If Microsoft has its way, future Super Bowl viewers will watch the game play out live on their coffee tables, as players outfitted with helmet cams provide up-close-and-personal views of the game. And on the field, coaches and players will see the same video the fans see—and adjust their game plans accordingly.
NFL executives and players joined Microsoft executives on Tuesday in a panel billed as the “Future of Football”—a look at novel new ways to incorporate technology into America’s favorite sport.
Lest we forget, Microsoft already partners with the NFL, outfitting players with Surface Pro 3 tablets for sideline use during games. Players can use the tablets to see images of their most recent plays, and now Microsoft hopes to bring its forthcoming HoloLens augmented-reality headset into the football mix as well.
Currently, football fans at home can get a better understanding of what’s happening on the field with the NFL app for Xbox One. The app displays RFID data from sensors sewn into the players’ jerseys, providing viewers with real-time estimates of, say, how fast a receiver is sprinting downfield.
But now a Microsoft concept video takes this data-monitoring scheme to the next level: Imagine virtual avatars of players bursting from your wall, as well as a holographic view of the game playing out on your table or floor. It sounds wild, but that’s the NFL HoloLens experience that Microsoft imagines.
Why this matters: Mike Nichols, the corporate vice president of Xbox Marketing, said the HoloLens vision could play out “sooner rather than later.” It’s a dazzling piece of marketing that keeps the HoloLens in play as sort of a magical totem of future computing and entertainment scenarios. Still, the HoloLens has yet to debut as a developer kit, let alone a consumer device (the first dev release will likely arrive soon, followed by a consumer release possibly a year or two down the road).
Surface sideline video coming soon
The HoloLens’ not-so-imminent release notwithstanding, Microsoft and the NFL plan to make changes to how today’s Surface technology is implemented, especially in reviewing the game as it happens. We might laugh at the sideline Surface tablets today, but they really are an improvement over earlier, er, technologies.
Indeed, until three years ago, the NFL used technology that sounds like something out of the Cold War: Quarterbacks would be handed a sheaf of black and white photos when they returned to the bench, according to New Orleans Saints quarterback Drew Brees.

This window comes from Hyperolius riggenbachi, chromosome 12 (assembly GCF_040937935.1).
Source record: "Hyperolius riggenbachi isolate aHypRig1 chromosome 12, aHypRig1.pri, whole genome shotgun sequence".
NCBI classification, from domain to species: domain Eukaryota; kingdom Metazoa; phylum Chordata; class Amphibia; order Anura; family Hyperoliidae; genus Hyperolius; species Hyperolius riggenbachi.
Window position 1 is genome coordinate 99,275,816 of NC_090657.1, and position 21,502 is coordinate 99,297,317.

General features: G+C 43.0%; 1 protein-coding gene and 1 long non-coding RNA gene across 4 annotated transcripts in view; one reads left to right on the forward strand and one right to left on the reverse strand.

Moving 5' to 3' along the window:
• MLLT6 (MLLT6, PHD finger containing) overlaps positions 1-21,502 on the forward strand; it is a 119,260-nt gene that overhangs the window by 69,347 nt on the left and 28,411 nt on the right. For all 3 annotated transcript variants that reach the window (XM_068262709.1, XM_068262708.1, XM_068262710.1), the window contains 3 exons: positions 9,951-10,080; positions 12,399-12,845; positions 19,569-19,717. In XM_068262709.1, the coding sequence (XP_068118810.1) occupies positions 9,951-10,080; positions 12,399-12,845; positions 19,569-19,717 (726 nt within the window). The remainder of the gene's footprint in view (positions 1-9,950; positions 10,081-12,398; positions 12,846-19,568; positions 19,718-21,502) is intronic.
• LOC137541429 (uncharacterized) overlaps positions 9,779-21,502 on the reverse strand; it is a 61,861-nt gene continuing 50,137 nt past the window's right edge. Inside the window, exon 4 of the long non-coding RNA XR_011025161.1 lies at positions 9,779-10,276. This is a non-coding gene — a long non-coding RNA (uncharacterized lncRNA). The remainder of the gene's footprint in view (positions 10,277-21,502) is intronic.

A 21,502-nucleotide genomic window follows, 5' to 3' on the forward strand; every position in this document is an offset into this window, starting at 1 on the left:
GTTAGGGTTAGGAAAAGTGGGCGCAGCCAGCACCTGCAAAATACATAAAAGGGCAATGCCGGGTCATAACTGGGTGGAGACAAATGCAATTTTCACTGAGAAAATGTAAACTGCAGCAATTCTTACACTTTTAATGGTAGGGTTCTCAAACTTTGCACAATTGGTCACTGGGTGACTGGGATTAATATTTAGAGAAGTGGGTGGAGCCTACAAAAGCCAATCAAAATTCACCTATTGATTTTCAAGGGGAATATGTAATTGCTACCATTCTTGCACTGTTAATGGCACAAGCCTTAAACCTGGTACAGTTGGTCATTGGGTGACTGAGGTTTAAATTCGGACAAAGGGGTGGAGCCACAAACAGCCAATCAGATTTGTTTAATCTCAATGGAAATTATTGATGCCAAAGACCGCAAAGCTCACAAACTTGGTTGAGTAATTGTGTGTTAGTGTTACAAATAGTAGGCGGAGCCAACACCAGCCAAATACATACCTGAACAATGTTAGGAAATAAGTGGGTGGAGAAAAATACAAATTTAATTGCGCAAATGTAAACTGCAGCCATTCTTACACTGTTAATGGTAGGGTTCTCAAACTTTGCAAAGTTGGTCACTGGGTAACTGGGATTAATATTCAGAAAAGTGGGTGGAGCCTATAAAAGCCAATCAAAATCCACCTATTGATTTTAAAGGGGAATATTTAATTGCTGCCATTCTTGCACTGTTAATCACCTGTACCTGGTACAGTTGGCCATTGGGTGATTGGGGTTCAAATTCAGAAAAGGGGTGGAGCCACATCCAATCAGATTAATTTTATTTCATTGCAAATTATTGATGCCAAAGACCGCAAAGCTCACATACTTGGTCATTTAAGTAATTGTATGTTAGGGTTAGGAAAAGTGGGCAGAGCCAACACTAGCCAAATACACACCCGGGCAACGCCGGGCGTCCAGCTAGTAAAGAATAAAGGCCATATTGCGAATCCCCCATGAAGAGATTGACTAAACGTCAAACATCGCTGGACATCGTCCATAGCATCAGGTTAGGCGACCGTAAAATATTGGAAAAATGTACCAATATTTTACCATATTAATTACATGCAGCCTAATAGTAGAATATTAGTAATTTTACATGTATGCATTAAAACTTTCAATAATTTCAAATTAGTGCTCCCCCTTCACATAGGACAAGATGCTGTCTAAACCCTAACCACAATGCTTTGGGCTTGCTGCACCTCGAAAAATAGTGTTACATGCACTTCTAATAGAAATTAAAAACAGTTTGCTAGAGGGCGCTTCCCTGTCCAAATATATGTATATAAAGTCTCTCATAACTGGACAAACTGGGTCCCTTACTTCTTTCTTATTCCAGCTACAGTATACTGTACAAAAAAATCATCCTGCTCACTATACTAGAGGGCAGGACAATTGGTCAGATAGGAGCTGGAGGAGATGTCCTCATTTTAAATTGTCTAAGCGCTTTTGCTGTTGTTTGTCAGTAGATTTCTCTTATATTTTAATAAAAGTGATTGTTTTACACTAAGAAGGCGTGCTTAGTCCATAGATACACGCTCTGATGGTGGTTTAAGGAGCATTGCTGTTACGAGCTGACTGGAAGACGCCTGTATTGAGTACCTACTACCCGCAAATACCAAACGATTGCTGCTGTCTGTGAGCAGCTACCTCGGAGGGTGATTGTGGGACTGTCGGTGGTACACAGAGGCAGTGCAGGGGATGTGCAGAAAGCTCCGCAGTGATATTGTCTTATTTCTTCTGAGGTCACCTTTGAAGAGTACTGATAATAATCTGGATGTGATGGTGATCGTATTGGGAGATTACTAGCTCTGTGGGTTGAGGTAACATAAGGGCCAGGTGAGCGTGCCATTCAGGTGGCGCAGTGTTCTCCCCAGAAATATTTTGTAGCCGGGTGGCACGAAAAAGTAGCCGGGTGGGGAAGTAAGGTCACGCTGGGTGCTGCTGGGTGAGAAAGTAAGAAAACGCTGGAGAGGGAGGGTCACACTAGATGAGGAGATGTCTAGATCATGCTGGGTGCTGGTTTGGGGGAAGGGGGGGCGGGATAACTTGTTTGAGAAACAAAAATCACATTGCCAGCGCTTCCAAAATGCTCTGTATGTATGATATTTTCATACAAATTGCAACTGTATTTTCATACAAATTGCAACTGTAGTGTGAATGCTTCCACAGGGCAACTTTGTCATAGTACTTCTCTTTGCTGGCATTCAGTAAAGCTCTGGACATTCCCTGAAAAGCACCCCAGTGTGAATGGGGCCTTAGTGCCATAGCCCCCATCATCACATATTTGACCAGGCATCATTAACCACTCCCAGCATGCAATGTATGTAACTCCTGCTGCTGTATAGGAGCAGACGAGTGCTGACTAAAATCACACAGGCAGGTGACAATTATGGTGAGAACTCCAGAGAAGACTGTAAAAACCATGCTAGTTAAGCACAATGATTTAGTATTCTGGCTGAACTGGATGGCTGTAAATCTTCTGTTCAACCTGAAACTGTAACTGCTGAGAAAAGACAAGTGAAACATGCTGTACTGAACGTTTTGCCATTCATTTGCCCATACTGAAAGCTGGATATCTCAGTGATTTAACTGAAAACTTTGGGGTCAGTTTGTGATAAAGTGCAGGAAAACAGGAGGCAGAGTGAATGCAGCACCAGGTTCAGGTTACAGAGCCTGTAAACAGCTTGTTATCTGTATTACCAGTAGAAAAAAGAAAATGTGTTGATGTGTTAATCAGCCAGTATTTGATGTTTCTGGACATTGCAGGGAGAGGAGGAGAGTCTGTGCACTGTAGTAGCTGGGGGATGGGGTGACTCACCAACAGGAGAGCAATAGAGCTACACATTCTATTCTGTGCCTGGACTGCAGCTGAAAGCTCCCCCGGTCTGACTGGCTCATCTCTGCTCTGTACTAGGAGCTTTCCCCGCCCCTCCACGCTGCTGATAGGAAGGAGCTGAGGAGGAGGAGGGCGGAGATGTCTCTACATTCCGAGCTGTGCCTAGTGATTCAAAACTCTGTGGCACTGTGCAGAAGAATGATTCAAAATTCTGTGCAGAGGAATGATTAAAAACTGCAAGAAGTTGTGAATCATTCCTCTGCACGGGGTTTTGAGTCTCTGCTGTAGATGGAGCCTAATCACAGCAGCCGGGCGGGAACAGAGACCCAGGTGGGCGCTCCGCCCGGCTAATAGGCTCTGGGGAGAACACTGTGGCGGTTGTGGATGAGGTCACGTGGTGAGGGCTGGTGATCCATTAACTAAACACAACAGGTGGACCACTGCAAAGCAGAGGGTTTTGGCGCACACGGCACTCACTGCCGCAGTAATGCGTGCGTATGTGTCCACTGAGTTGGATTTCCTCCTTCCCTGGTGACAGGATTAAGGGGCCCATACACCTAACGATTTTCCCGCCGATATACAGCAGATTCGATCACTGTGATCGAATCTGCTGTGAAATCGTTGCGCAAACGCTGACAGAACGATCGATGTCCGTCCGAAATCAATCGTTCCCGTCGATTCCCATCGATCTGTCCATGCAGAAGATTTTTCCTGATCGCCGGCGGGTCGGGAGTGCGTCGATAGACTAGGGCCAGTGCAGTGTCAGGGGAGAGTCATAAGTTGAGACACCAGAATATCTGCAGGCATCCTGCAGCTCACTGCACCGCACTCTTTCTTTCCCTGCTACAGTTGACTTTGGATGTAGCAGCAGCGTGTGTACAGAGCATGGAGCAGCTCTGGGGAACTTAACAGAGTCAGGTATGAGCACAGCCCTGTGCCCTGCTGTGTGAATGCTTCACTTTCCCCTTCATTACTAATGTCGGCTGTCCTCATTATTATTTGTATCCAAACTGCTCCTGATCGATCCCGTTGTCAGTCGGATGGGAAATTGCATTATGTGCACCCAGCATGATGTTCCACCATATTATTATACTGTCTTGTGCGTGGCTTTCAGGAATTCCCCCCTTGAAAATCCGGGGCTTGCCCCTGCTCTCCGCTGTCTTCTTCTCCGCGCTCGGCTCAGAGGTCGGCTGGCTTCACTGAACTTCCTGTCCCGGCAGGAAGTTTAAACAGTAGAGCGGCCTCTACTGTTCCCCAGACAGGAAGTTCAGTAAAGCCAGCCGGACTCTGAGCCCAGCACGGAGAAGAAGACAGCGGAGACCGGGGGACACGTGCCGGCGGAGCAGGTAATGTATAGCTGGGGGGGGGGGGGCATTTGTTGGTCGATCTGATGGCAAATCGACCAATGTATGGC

“You can imagine with a 15-play drive, there’d be like 40 pages worth of stuff,” Brees said. “The staple wouldn’t go all the way through, and photos would be dangling and falling out, and then you’d have two plays and have to go back out on the field. Now you walk to the sideline and it’s seamless.”
Brees said that on one occasion using the Surface, he noticed how a receiver ran behind a defender on a pass play. So he asked the receiver to run in front of the defender the next time they ran the play, and he scored.
Currently, teams using the Surface Pro 3s can see how drives play out just as soon as players return to the sideline—but they’re just still images, taken at half-second intervals. In part, that’s because the NFL’s competition committee wants to make video access fairly available to all, said Brian Rolapp, executive vice president of media for the NFL. The league has tested the use of video, however, and Rolapp says “we don’t think that there’s a technological barrier to its adoption.”
Amid all the pre-Super Bowl hype, Microsoft sponsored ImagineBowl, a challenge of sorts that asked fans to envision how an app or technology could be used to improve the viewing experience. By Friday, Microsoft will have whittled three finalists down to one winner.
The three finalists include PlayerMetrics, an extension of the RFID sensor program that would give coaches and fans further insight into how a player is performing, including data on hydration, core body temperature, and recovery from injuries or extensive workouts.
Stadium View, the second proposal, would provide fans in the stadium with the same augmented-reality experience as those at home. Sitting in your stadium seat, you’d see projections of the first-down line, field-goal distance, and other virtual field markers on your phone or HoloLens—along with info on which bathroom has the shortest line.
The third proposal, Player View, would embed pinhole cameras into players’ helmets, giving fans a first-person view of how action plays out.
HoloLens provides the sizzle
It’s the HoloLens, however, that could provide the most dramatic change to the NFL viewing experience. Microsoft’s concept video showed a virtual Russell Wilson bursting through the wall into a living room, giving fans a chance to quite literally measure themselves against the NFL star, says Nichols.
The holographic view would also give fans a chance to walk around the “field” and view a play from any angle, zooming in and out using familiar pinch-to-zoom gestures. But the video also imagines that two buddies would each be viewing the game on the HoloLens—and who knows what that will cost.
HoloLens sounds like a fantastic way to view the game—but so was 3D TV, and we all know how that turned out.
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